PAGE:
From George Bentham   24 June 1862

Kew June 24/62

My dear Sir,

Since I wrote last month1 I have done the Australian Cruciferae, Capparideae, Violaceae & Bixineae (following the order of our Genera)2 and am now in Pittosporeae[.]3 I have had but little change to make in your arrangements. The Australian Sisymbria should however I think all go into Blennodia for they have 2-rowed seeds whilst in all the true Sisymbria they overlap so completely as to form decidedly a single row — the only exception is S. officinale and there it is only at the base of the pod. Sis. or Arab.4 thaliana5 which you thought you had identified in Blennodia cardaminoides is quite distinct both in foliage and in the pod and seeds — In Cardamine I cannot go so far as to unite C. pratensis hirsuta and resedifolia I am too familiar with them all over Europe to venture upon an union which no European Botanist would agree to — and if they are kept distinct Hooker's C. tenuifolia must be kept up too — leaving the small flowered annuals with very short styles in C. hirsuta — Your C. eustylis is very marked as having the 2-rowed seeds and convex valves of Nasturtium but from its habit I suppose it must remain in Cardamine — Drummond's plants supply two or three interesting Cruciferae not in yours — amongst others Geococcus which may be one state of a dimorphous plant and a new Thlaspi (in very bad specimen) Of Brown's Cruciferae I have unfortunately only seen the few that are laid in the Banksian collection for Mr Bennett had mislaid the parcel but he hopes still to find it6 — As the order however is not tropical I do not suppose that Brown had any that you have not. — In Capparideae your Capparis (Busbeckia) biformis7 seems to me to be the same as C. canescens DC. characterised chiefly by the four prominent angles of the calyx. Your C. corymbiformis8 (Busbeckia) is DC's Thylacium lucidum — though that and C. nobilis appear to have been confounded by Brown under C. lucida. Emblingia is a very curious plant I wish there were more[.] I could only venture to examine one ovary in which I found 2 parietal placentae with one ovule to each. In Violaceae I am rather puzzled with Ionidium suffruticos[a]9 yellow flowered ones from Cunningham & others have certainly the striate seeds of the purple one — although your yellow one from Victoria river10 has them smooth. — In Hymenanthera I feel convinced that Hooker is right in distinguishing the Tasmanian from the Australian one. In Bixaceae11 I have 4 Cochlosperma — Frasers which is the nearest to the Indian one in flowers but of which we have no leaves — your two species and a fourth gathered by McGillivray in Lizard Island We have also a Scolopia and a Xylosma, both new — Of the Australian Pittospora the only one which can be identified with extra-Australian ones is ovatifolium which is P. ferrugineum Ait. — P. rubiginosum Cunn. is a very distinct species only in his collection.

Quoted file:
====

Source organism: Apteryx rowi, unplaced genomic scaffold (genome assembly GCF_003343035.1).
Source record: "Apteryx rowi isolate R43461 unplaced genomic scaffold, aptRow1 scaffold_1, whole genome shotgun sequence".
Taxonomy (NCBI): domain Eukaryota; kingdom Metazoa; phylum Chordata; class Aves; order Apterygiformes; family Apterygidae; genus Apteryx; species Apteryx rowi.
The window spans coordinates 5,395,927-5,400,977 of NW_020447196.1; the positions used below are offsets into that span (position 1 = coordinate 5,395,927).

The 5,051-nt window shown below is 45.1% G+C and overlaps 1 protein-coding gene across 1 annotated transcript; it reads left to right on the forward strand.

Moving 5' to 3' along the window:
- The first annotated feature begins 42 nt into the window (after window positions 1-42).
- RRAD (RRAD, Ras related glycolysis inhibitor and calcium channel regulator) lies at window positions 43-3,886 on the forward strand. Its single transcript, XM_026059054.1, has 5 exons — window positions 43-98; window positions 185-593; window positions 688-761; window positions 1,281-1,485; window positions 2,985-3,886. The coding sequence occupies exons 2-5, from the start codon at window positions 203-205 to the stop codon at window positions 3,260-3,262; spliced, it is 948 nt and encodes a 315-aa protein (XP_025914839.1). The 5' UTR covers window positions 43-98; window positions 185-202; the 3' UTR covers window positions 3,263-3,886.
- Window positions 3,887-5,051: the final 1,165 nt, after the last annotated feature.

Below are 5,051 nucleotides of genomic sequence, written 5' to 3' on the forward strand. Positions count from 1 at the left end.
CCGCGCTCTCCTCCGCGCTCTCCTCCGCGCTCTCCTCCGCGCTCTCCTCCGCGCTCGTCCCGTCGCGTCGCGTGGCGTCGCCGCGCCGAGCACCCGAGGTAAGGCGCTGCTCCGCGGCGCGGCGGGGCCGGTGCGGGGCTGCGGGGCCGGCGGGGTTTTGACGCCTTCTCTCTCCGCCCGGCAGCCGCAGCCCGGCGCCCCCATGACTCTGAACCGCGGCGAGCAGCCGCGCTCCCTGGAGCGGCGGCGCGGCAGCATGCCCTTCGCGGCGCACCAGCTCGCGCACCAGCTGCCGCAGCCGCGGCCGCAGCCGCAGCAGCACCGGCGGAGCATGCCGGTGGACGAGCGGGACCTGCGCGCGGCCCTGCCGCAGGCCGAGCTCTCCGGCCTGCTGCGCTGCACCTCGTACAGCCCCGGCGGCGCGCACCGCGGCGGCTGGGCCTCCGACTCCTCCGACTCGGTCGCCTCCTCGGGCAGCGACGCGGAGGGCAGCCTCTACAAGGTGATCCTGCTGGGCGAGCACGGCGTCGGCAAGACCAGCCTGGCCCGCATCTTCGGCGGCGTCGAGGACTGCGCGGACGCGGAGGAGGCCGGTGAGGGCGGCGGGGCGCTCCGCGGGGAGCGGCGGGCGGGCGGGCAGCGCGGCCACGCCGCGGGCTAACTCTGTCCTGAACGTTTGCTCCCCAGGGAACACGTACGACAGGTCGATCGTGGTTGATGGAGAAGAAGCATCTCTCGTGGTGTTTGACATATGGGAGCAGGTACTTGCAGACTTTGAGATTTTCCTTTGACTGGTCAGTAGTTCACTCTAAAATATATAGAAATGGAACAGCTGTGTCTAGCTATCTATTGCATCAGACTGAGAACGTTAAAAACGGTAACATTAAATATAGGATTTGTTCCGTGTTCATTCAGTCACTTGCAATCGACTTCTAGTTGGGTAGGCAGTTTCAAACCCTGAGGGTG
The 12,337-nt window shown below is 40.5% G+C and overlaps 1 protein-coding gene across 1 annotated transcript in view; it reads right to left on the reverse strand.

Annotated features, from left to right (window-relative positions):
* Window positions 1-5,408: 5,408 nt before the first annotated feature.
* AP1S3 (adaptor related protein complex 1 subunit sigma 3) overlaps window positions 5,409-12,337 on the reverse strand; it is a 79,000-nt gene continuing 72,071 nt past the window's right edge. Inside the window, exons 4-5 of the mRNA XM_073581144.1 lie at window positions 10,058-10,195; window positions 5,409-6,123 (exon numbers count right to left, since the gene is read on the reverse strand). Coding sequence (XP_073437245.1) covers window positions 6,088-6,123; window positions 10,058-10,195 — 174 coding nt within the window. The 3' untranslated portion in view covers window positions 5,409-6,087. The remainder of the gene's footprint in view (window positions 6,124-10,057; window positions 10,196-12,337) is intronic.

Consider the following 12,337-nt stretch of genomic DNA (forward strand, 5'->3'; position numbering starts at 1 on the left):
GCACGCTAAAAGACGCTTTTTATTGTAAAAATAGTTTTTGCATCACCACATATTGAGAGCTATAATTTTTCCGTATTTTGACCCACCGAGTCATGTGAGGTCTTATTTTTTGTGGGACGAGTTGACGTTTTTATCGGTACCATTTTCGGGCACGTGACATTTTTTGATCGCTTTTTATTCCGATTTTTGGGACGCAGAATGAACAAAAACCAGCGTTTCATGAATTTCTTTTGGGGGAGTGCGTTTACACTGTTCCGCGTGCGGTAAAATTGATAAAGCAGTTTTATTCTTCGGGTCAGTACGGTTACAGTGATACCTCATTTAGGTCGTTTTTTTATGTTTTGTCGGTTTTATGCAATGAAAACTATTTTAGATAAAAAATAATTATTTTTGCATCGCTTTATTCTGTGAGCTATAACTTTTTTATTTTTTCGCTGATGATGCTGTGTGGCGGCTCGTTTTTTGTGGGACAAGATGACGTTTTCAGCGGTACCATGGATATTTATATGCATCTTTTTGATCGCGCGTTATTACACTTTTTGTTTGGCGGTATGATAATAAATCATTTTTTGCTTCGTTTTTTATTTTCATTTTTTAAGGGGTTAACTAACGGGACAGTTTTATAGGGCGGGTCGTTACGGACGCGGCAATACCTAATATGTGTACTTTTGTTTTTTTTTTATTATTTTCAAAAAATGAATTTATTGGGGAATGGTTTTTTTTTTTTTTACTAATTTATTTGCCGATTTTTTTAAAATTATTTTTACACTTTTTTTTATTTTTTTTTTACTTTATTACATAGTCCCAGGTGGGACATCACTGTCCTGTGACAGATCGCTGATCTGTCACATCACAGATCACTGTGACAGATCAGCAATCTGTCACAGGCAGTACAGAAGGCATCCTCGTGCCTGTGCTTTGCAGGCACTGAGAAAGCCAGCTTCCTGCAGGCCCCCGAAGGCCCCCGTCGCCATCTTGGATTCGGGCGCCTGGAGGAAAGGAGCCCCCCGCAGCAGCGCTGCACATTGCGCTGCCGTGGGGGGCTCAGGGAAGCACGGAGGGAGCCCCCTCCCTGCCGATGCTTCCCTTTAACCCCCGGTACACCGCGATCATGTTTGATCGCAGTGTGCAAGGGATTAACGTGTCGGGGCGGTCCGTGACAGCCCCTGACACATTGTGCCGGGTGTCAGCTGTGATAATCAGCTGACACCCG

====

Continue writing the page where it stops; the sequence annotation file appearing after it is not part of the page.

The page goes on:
Brown's Menispermaceae supply me with another new one which I must make a genus of although I tried hard to get [it]12 into Pachygone of which it has the habit and imbricate flowers — but 3 petals 9 to 12 stamens in the males, 3 petals no staminodia and 2 ovules to each carpel in the female will not do — at least whilst the fruit is unknown.

The plants you mention in your letter to Sir W. Hooker as having been sent by the Dover Castle & the Orwell have not yet arrived.

I am afraid that the new genus Lamprospermum you sent in fruit is not sufficient to publish13 — It would only be a puzzle — the placentation approaches that of Bixineae but the disk appears to have been very different and to bring it nearer to the Passifloral orders.

I am still very busy with our Genera14 It is now (the first part) all in type Ranunculaceae to Connaraceae — except the index and will I hope be out next month It makes a very large 8vo in small type of about 450 pages comprising 1300 genera and at least as many synonyms. I shall now endeavour to get on with the corresponding vol. of the Australian Flora so as to print it in the winter and then go on with Leguminosae both for Genera & Australian Flora — I shall however be absent the greater part of August & September

Ever yours sincerely

George Bentham

 

Dr F. Mueller

 

Arabidopsis thaliana

Bixaceae

Bixineae

Blennodia cardaminoides

Busbeckia biformis

Busbeckia corymbiformis

Capparideae

Capparis biformis

Capparis canescens

Capparis corymbioformis

Capparis lucida

Capparis nobilis

Cardamine eustylis

Cardamine hirsuta

Cardamine pratensis

Cardamine resedifolia

Cardamine tenuifolia

Cochlospermum

Connaraceae

Cruciferae

Emblingia

Geococcus

Hymenanthera

Ionidium suffruticosa

Lamprospermum

Leguminosae

Menispermaceae

Nasturtium

Pittosporeae

Pittosporum ferrugineum

Pittosporum ovatifolium

Pittosporum rubiginosum

Ranunculaceae

Scolopia

Sisymbrium officinale

Sisymbrium thaliana

Thlaspi

Thylacium lucidum

Violaceae

Xylosma

 
G. Bentham to M, 24 May 1862.
Bentham & Hooker (1862–83).
editorial addition.
Arabidopsis.
thalianum?
Robert Brown's plants were at the British Museum.
Not in IPNI as either C. biformis or B. biformis.
corymbiflora ?
I. suffructicosum ? Before being transferred to Ionodium, this species was known as Viola suffruticosa (see APNI).
NT.
Bixineae?
editorial addition.
Lamprospermum was not published by either M or Bentham. In any case, the name had been used previously by Klotsch for a genus from British Guiana (see IPNI).
Bentham & Hooker (1862-83), vol. 1.

Please cite as “FVM-62-06-24,” in Correspondence of Ferdinand von Mueller, edited by R.W. Home, Thomas A. Darragh, A.M. Lucas, Sara Maroske, D.M. Sinkora, J.H. Voigt and Monika Wells accessed on 19 June 2024, https://epsilon.ac.uk/view/vonmueller/letters/62-06-24